Have you ever needed a similar pattern of an object, but needed a dimension to slightly change? Or maybe increase in value every time it was patterned?
There is a way to do this in SOLIDWORKS, and it is quite easy once you know the tool is there and maybe a little knowledge about how to use it. We are going to try and keep this as simple as possible to get the base understanding, but I am sure you crazy CAD users will come up with more complex designs as you vary the dimensions.
In this example we are going to model some strings on a guitar. Instead of using one sketch to drive one string, then another sketch for another string, we can pattern the first sting. The feature that we are going to use is Linear Pattern. The setup is the same by selecting the direction and the feature. This will not work with Bodies, and the option will grey out if that is selected, so keep that in mind.
To start, it will look something like this:
We need to scroll down to the bottom of our property’s menu and toggle on “Instances to Vary”.
I have already made a few selections here, so let me explain. I started with the smallest string and modeled that (Boss-Exturde4). D1@sketch7 is the diameter of the sting that I am starting my pattern with. When in the selection box, the dimensions of your feature will show up for selection. What I would like is to increase the size of the string each time an instance happens. That is what the 0.5mm increment is for.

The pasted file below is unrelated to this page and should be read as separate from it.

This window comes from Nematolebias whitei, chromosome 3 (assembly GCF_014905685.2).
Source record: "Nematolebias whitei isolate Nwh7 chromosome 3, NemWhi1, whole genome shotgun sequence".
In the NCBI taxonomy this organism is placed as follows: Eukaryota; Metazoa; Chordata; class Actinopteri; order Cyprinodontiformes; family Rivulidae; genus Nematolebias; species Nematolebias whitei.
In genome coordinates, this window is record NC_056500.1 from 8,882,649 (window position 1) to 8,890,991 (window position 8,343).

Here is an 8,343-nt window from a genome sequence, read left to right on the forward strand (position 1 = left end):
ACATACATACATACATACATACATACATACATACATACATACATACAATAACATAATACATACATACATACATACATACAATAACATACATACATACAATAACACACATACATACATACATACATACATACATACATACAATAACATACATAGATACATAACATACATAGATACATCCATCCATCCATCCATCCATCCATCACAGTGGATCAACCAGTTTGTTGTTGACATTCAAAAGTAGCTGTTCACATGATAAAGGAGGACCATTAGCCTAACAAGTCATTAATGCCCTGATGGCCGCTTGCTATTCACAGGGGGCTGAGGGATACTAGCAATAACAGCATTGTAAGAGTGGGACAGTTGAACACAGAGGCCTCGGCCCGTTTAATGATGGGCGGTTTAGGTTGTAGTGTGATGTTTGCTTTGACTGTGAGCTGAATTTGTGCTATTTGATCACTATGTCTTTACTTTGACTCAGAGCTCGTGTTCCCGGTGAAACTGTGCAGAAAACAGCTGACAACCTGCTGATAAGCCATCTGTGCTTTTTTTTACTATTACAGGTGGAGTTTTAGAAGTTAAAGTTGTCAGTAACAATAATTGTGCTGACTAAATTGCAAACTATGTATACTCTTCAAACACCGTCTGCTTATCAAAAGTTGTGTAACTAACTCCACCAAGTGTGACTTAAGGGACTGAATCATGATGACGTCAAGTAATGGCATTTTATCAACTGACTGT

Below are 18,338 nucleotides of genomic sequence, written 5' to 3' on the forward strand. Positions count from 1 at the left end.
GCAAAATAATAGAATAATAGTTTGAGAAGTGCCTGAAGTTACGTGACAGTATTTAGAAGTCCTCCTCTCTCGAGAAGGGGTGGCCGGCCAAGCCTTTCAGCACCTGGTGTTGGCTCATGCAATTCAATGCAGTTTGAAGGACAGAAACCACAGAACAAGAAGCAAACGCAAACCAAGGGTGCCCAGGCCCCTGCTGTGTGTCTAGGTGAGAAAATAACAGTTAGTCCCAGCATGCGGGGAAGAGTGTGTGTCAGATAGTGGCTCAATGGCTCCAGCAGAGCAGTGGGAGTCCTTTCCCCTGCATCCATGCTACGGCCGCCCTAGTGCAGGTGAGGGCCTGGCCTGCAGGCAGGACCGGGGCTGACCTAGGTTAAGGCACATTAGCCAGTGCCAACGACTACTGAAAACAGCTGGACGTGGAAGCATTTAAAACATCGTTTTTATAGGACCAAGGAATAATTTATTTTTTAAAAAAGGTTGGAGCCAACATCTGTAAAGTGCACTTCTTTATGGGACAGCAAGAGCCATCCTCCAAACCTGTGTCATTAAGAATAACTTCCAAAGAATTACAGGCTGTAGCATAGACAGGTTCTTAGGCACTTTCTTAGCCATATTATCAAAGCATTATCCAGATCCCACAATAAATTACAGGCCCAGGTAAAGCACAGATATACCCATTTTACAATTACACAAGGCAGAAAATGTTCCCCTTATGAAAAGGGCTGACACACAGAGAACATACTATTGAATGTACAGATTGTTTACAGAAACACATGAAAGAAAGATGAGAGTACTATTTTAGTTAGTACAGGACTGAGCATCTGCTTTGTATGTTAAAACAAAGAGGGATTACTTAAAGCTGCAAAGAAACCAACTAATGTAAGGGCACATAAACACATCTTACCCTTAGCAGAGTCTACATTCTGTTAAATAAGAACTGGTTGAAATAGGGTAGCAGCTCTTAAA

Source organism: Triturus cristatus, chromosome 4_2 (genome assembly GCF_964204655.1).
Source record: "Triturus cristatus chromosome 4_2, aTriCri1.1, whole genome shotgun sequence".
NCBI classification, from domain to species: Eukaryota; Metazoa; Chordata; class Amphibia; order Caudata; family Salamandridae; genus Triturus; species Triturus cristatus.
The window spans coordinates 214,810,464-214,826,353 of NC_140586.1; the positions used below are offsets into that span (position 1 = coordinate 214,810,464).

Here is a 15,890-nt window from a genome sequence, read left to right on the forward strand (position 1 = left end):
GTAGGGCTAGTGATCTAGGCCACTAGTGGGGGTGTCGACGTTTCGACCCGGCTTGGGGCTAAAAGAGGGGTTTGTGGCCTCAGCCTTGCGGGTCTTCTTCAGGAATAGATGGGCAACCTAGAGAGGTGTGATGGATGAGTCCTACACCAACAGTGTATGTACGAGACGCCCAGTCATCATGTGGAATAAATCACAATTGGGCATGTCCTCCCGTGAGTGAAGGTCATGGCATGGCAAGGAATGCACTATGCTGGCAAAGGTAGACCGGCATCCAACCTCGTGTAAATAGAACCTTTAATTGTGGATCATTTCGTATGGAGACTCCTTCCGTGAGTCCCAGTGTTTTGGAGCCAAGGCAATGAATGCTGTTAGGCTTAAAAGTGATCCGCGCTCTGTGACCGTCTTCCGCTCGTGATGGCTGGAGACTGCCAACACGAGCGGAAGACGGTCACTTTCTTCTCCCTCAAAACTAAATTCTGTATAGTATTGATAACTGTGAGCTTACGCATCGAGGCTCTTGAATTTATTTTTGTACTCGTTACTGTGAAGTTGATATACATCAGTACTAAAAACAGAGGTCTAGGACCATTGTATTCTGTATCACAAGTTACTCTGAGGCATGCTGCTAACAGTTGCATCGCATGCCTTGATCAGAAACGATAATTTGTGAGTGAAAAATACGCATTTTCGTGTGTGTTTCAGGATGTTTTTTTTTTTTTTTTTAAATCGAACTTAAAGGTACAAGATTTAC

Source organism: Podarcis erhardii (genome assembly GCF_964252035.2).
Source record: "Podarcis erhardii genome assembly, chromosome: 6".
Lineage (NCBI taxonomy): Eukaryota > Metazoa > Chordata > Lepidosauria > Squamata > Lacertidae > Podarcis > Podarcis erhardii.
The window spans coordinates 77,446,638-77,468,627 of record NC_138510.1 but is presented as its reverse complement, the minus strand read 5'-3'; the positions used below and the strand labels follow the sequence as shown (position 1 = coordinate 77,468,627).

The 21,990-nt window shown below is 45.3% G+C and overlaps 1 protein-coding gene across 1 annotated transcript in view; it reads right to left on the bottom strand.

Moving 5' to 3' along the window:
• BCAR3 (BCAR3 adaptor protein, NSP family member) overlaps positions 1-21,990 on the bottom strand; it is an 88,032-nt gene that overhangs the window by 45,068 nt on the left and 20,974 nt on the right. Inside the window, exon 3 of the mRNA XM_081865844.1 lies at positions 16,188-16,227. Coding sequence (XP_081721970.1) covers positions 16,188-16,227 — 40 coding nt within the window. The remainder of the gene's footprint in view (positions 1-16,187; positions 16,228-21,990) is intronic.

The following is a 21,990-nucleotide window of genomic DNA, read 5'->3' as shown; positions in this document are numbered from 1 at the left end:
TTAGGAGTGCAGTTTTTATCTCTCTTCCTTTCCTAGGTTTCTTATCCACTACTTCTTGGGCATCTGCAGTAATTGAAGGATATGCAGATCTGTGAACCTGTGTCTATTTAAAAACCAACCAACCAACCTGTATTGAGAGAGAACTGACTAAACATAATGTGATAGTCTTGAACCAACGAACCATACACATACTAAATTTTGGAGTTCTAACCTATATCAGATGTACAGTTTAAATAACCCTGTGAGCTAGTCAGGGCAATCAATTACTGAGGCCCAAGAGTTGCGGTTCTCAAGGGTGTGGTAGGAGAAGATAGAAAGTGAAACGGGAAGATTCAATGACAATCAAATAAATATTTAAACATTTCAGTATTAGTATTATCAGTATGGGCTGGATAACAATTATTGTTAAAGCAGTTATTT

Here is what the result will looks like:
As you can see, I might want to space out the stings a little bit as the stings grow in diameter. Let us go back and edit our feature and add a .5mm spacing increment.
This gives us a little more space between the stings.
This method of patterns can be very useful for something like a guitar string, but there are plenty more to ponder. To broaden this idea out some more, this would be a great way of varying a model that you would like to physically test. Pattern and change a dimension very methodically and manufacture the results for fitment, or materials testing.
Computer Aided Technology, Inc.